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Eminence Legend B810 10" Bass Guitar Driver 150W 32 Ohm
Hello, I am seriously thinking of replacing my original 1970s 810 SVT speakers . All the speakers are in good shape, but they must be tired? I now have a SVT 4 Pro (1600 watts). The original cab is rated 800 watts. Will the 8B10s be an definite upgrade?
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Date published: 2014-09-11
I have a Gallien Krueger Goldline GLX410 and have 2 blown speakers. Can I replace them with the Eminence Legend B810 10"?
This is the GLX410 specs:Configuration: 4 x 10" Paragon Goldline loudspeakers.Power (RMS): 400WPower (Program): 800WImpedance: 8 OhmsSensitivity: 100dBMax SPL: 126dBFrequency Response: 30Hz to 7kHz
You have several options. You can recone/replace the voice coils on the two woofers - many shops perform this service. They also change woofer surrounds as they age and crack. Or you can change all 4 drivers, not just 2. You would need to measure the internal volume, divide by 4, and then find a woofer that matched that volume for performance. This is done with a box calculator using the T/S parameters with each woofer spec. If you have a port - it may need to be modified.
Date published: 2014-03-05
I have the original Ampeg bass cab that used NINE 10", 2 ohm drivers (in groups of three, in three separate chambers). How would I wire these?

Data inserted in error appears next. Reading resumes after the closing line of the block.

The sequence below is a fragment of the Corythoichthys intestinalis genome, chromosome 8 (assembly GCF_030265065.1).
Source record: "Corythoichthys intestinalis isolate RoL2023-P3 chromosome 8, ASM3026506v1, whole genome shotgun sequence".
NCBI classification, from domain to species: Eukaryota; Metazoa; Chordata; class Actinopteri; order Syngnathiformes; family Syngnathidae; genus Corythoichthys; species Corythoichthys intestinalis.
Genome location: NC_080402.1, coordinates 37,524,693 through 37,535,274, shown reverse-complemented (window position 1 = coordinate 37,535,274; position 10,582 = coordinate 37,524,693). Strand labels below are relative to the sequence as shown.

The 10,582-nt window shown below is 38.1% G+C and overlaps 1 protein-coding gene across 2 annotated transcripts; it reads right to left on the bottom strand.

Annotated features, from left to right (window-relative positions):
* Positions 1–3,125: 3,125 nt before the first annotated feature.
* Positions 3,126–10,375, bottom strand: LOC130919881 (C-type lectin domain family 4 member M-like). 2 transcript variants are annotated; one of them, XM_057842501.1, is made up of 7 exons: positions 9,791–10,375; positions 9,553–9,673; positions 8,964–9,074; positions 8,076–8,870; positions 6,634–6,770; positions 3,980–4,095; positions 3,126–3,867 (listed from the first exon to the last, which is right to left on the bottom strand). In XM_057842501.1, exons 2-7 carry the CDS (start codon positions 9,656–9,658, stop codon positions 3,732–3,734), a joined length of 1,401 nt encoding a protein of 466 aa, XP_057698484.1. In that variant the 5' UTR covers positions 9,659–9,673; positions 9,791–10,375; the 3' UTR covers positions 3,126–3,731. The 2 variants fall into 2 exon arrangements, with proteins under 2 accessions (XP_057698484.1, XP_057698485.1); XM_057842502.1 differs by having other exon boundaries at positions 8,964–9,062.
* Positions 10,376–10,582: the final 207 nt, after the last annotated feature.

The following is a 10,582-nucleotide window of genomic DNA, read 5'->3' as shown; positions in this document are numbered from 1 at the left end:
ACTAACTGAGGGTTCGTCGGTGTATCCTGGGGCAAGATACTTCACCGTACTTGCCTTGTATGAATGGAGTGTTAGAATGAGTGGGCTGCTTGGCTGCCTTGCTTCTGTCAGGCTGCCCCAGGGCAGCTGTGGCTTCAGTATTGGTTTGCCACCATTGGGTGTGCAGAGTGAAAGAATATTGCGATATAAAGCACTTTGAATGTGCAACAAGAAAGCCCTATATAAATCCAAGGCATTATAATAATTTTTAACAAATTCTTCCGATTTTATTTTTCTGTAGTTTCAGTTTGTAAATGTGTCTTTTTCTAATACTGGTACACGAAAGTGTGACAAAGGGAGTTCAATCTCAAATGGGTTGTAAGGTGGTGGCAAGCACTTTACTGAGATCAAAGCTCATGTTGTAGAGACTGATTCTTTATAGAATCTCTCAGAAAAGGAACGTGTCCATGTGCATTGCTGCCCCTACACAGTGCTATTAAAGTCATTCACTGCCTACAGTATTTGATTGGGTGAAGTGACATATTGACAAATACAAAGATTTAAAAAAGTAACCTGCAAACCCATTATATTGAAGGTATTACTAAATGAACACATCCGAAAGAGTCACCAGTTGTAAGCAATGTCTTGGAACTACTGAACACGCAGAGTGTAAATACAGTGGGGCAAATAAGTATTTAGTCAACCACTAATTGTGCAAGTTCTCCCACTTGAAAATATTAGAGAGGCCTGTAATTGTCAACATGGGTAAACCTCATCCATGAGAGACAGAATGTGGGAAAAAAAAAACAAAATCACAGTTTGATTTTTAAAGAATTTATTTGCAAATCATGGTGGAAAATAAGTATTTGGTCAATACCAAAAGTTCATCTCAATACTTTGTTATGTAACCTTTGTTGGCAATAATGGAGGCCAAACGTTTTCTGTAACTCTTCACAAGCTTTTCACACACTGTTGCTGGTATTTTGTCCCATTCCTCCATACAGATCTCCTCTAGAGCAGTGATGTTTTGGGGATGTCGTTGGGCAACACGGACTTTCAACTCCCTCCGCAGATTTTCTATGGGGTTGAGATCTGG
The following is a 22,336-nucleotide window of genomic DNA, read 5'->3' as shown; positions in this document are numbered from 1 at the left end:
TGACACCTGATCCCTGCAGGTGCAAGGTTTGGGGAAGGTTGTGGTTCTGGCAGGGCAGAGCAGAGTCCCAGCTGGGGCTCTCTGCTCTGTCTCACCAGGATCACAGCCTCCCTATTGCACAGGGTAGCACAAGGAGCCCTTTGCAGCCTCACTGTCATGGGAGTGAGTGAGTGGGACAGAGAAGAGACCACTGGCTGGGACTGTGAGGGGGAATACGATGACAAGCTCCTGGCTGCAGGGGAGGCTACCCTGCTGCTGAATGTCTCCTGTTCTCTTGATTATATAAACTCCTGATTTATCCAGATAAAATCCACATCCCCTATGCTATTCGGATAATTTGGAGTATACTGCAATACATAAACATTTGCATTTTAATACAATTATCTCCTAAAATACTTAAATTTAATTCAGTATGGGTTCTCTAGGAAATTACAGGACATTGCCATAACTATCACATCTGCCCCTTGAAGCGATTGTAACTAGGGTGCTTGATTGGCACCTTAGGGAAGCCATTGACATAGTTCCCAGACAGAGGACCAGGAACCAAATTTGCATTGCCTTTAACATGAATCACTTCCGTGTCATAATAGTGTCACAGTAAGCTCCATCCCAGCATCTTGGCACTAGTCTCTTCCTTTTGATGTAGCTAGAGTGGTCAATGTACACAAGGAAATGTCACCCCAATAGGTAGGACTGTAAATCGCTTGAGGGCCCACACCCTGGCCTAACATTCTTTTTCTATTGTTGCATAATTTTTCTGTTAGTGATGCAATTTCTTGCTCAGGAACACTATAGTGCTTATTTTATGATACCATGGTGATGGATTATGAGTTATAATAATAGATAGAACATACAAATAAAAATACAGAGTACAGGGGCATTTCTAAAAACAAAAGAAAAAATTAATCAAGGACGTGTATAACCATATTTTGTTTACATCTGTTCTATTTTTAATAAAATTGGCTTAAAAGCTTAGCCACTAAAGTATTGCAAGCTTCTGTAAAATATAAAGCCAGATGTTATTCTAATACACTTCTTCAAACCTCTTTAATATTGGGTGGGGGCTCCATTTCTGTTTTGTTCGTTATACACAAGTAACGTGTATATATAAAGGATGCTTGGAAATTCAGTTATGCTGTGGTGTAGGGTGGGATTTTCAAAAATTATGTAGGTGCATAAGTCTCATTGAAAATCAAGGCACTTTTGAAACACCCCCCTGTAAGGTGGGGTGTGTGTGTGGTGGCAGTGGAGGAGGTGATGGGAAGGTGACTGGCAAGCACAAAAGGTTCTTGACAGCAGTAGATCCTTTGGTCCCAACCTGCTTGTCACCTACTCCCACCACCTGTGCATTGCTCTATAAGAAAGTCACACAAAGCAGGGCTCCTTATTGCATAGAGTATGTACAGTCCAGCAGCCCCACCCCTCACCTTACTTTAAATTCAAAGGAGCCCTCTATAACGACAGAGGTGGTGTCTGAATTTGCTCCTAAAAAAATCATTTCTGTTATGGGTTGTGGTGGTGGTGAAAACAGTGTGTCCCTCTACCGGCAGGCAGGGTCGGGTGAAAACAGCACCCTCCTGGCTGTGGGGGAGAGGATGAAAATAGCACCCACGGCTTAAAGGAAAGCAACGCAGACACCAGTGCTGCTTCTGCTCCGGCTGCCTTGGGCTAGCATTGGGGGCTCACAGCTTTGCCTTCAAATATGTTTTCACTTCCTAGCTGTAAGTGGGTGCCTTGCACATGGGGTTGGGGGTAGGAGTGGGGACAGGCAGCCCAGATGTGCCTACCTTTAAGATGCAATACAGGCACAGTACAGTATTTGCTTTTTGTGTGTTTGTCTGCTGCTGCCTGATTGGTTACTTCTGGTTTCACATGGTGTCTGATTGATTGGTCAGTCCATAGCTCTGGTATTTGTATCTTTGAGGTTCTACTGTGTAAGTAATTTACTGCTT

I have the original drivers that need to be re-coned. Is that possible (2 ohm voice coils)? If the 32 ohm drivers could be wired up, that would be great. Any advice welcome.
This is a very odd impedance driver. It looks like it was designed to be used in groups of two, four, six, or eight in parallel. When designing a wiring for these, the first step is to determine the prime factorization of the number of drivers you want to use. Unfortunately, the factors of 9 are 1, 3 and 9. So you only have three possibilities. Using the factor of 1, you wire the drivers in series and obtain 288 ohms. Using the factor of 3, you wire three in parallel and 3 in series, and obtain your original 32 ohms, and using the factor of 9, you wire all drivers in parallel and obtain 3.555.... ohms. None of these solutions is very appealing.
Date published: 2011-09-12